2012-10-21 07:30:10 PM  

Ed Grubermann: So, those 'tards have never read a Heinlein book in their lives? If that man had patented half the things he came up with he'd have been one of the richest men in the world.


If the first sentient AI isn't named Mycroft, I will be so upset.
 
2012-10-21 07:55:02 PM  
TFA: And we LINK fired it on Mars.

Link fire you say?

www.mobygames.com

yeah, probably a good choice.
 
2012-10-21 08:05:00 PM  
I usually like cracked but that was bad and subby you should feel bad
 
2012-10-21 08:08:41 PM  

RexTalionis: I don't know which is worse: the clumsily written headline (hang on, aren't science fiction technologies "invented" as well?) or the inarticulate mess of an article.


Thanks, I thought it was just the porter murmuring, and wasn't going to say anything.
 
2012-10-21 08:19:14 PM  
Travel to the moon, submarines, nuclear power, satellites, mobile computers, etc. And that's what the right reasons focuses on?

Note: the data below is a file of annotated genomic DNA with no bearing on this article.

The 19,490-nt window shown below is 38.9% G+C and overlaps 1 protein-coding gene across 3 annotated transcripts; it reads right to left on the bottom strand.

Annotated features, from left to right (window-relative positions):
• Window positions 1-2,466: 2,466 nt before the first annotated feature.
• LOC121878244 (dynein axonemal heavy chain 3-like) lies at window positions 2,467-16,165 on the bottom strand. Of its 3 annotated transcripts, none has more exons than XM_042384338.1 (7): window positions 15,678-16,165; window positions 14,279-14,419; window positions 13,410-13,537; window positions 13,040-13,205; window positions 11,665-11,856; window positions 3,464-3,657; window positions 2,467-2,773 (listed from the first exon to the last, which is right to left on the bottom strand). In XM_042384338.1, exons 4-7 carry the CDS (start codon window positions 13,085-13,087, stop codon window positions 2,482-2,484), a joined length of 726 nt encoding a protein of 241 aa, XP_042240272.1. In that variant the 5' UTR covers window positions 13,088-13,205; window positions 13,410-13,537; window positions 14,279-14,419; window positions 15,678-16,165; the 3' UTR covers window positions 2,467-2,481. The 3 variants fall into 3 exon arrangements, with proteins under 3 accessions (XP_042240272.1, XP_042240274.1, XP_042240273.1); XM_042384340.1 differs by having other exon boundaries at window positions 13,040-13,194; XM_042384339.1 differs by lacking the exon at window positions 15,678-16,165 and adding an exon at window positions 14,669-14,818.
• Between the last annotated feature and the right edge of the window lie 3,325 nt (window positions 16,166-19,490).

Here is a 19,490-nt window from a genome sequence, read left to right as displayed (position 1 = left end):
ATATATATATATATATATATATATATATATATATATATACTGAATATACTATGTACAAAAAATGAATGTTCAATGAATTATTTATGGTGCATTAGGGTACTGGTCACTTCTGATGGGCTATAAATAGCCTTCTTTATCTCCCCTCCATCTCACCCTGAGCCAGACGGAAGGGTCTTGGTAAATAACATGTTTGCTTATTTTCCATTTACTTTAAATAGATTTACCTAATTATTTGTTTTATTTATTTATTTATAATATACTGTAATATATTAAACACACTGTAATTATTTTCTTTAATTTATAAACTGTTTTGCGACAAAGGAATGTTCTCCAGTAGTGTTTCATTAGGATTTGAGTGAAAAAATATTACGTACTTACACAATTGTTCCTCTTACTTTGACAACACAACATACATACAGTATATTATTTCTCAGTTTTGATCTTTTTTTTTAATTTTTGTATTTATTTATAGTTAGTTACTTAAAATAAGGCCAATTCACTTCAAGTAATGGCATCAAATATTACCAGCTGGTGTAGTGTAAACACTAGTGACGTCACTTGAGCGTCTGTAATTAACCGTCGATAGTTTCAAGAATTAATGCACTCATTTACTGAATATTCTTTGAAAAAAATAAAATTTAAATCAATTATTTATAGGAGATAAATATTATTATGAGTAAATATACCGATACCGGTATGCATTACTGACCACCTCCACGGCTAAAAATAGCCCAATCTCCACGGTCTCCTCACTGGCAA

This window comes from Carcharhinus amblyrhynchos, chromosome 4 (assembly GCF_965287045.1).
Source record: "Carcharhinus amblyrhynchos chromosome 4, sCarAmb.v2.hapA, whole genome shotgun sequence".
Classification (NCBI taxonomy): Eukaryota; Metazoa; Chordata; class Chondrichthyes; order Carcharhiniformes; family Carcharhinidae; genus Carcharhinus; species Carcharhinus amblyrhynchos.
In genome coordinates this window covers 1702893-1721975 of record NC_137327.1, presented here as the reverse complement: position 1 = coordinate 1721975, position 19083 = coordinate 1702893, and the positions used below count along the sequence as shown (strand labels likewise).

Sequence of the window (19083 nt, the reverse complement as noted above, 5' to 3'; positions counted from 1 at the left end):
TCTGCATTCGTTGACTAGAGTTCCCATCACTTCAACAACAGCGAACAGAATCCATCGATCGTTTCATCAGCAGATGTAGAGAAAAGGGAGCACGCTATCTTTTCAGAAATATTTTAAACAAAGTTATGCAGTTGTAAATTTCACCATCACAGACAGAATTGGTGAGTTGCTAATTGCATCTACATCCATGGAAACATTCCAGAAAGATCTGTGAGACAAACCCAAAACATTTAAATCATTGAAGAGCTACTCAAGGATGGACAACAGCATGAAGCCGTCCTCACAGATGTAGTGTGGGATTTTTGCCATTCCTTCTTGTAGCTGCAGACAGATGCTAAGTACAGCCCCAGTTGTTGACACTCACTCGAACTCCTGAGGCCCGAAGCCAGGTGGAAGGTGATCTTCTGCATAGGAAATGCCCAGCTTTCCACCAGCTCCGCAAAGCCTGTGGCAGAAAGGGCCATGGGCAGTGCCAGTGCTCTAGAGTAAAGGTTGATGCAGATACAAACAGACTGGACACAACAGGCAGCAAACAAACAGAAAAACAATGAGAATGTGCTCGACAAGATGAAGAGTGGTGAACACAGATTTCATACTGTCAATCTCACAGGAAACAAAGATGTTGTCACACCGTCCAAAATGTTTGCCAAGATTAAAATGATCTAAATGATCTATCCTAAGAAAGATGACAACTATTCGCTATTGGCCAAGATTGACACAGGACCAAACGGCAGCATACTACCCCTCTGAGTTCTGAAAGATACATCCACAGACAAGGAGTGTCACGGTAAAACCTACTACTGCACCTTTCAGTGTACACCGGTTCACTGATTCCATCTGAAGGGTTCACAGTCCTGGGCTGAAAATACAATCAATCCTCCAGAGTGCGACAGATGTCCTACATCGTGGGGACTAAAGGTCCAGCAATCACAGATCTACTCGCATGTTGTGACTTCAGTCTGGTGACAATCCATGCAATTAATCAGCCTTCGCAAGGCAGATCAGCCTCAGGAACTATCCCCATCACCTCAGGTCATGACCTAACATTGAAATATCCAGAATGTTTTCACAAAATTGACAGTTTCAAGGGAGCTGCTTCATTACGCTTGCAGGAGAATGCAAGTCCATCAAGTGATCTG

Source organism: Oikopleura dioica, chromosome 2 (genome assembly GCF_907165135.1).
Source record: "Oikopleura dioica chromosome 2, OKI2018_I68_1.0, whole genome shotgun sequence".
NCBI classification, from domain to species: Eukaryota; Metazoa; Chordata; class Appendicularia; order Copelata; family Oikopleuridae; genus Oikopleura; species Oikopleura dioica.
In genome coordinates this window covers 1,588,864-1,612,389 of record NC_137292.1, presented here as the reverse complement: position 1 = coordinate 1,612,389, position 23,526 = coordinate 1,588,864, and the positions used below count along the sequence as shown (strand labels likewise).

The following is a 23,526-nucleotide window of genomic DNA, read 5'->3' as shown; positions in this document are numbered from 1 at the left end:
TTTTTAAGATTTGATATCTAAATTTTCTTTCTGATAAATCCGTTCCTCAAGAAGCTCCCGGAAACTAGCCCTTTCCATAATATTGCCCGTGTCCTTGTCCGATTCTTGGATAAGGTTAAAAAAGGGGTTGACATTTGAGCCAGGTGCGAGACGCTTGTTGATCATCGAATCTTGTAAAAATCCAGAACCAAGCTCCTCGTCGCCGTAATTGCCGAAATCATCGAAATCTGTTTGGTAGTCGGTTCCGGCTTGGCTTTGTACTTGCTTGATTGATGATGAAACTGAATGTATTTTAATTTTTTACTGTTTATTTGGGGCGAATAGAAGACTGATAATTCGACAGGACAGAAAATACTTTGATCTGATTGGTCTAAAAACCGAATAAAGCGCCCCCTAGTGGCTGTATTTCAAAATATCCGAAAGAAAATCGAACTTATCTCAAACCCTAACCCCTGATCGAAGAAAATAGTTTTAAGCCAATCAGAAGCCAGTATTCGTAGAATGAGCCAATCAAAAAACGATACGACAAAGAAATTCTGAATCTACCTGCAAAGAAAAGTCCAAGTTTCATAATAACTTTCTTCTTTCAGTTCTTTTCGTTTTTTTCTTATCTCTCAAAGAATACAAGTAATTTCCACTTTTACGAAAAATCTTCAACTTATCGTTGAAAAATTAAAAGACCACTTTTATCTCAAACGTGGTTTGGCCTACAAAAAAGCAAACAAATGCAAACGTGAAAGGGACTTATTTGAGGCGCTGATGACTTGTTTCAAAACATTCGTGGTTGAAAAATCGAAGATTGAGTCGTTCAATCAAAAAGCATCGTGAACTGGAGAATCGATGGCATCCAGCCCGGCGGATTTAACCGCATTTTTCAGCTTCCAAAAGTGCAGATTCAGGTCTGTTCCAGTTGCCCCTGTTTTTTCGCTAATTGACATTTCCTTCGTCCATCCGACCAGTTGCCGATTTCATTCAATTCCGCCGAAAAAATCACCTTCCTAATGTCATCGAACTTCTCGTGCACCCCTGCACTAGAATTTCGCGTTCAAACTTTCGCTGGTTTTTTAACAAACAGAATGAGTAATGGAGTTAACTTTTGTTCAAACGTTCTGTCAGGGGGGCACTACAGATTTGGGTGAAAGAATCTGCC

2012-10-21 08:20:38 PM  

lbryant: TFA: And we LINK fired it on Mars.

Link fire you say?

[www.mobygames.com image 640x480]

yeah, probably a good choice.


Critical Hit. ER PPC
Critical Hit. ER PPC

Internal Ammo Explosion Detected.
 
2012-10-21 08:29:11 PM  

Shadow Blasko: Ed Grubermann: So, those 'tards have never read a Heinlein book in their lives? If that man had patented half the things he came up with he'd have been one of the richest men in the world.

If the first sentient AI isn't named Mycroft, I will be so upset.


It'll probably be a Microsoft product, is that close enough?
 
2012-10-21 08:35:30 PM  

rocky_howard: What's with the random "LINK [verb/noun]" thing going on with that article?